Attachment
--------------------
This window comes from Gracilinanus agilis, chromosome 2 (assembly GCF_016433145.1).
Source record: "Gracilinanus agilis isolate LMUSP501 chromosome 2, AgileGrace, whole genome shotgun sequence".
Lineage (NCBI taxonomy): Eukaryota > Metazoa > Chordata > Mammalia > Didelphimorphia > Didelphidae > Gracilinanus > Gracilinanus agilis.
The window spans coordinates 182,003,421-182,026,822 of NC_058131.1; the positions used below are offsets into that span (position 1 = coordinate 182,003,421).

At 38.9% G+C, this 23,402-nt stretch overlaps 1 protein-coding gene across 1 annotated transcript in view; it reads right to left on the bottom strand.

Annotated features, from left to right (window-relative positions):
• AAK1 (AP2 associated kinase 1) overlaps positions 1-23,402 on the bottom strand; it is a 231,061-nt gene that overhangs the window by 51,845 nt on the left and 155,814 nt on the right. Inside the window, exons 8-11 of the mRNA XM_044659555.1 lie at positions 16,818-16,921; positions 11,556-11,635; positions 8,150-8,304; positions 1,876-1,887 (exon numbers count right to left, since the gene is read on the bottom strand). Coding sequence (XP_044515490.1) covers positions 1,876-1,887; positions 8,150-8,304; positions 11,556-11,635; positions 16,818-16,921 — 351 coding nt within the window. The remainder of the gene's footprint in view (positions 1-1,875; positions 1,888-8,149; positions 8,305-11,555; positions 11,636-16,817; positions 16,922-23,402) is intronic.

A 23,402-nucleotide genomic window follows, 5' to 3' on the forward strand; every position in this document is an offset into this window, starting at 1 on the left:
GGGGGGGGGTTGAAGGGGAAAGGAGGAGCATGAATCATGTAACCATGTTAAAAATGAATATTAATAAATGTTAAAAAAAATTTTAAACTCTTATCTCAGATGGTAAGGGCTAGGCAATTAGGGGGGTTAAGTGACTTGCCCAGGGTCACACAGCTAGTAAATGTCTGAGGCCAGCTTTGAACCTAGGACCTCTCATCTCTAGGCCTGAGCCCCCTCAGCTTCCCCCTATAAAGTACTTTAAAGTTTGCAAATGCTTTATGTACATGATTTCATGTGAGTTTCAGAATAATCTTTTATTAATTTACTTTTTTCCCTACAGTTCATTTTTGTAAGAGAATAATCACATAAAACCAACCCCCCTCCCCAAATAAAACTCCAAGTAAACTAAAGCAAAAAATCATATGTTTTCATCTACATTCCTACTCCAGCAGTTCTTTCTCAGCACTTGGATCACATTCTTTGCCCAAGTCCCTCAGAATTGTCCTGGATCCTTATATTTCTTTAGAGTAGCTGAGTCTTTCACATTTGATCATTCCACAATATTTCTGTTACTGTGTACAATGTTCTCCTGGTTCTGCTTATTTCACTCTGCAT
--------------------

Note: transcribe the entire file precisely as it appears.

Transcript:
This window comes from Gracilinanus agilis, chromosome 2 (assembly GCF_016433145.1).
Source record: "Gracilinanus agilis isolate LMUSP501 chromosome 2, AgileGrace, whole genome shotgun sequence".
Lineage (NCBI taxonomy): Eukaryota > Metazoa > Chordata > Mammalia > Didelphimorphia > Didelphidae > Gracilinanus > Gracilinanus agilis.
The window spans coordinates 182,003,421-182,026,822 of NC_058131.1; the positions used below are offsets into that span (position 1 = coordinate 182,003,421).

At 38.9% G+C, this 23,402-nt stretch overlaps 1 protein-coding gene across 1 annotated transcript in view; it reads right to left on the bottom strand.

Annotated features, from left to right (window-relative positions):
• AAK1 (AP2 associated kinase 1) overlaps positions 1-23,402 on the bottom strand; it is a 231,061-nt gene that overhangs the window by 51,845 nt on the left and 155,814 nt on the right. Inside the window, exons 8-11 of the mRNA XM_044659555.1 lie at positions 16,818-16,921; positions 11,556-11,635; positions 8,150-8,304; positions 1,876-1,887 (exon numbers count right to left, since the gene is read on the bottom strand). Coding sequence (XP_044515490.1) covers positions 1,876-1,887; positions 8,150-8,304; positions 11,556-11,635; positions 16,818-16,921 — 351 coding nt within the window. The remainder of the gene's footprint in view (positions 1-1,875; positions 1,888-8,149; positions 8,305-11,555; positions 11,636-16,817; positions 16,922-23,402) is intronic.

A 23,402-nucleotide genomic window follows, 5' to 3' on the forward strand; every position in this document is an offset into this window, starting at 1 on the left:
GGGGGGGGGTTGAAGGGGAAAGGAGGAGCATGAATCATGTAACCATGTTAAAAATGAATATTAATAAATGTTAAAAAAAATTTTAAACTCTTATCTCAGATGGTAAGGGCTAGGCAATTAGGGGGGTTAAGTGACTTGCCCAGGGTCACACAGCTAGTAAATGTCTGAGGCCAGCTTTGAACCTAGGACCTCTCATCTCTAGGCCTGAGCCCCCTCAGCTTCCCCCTATAAAGTACTTTAAAGTTTGCAAATGCTTTATGTACATGATTTCATGTGAGTTTCAGAATAATCTTTTATTAATTTACTTTTTTCCCTACAGTTCATTTTTGTAAGAGAATAATCACATAAAACCAACCCCCCTCCCCAAATAAAACTCCAAGTAAACTAAAGCAAAAAATCATATGTTTTCATCTACATTCCTACTCCAGCAGTTCTTTCTCAGCACTTGGATCACATTCTTTGCCCAAGTCCCTCAGAATTGTCCTGGATCCTTATATTTCTTTAGAGTAGCTGAGTCTTTCACATTTGATCATTCCACAATATTTCTGTTACTGTGTACAATGTTCTCCTGGTTCTGCTTATTTCACTCTGCAT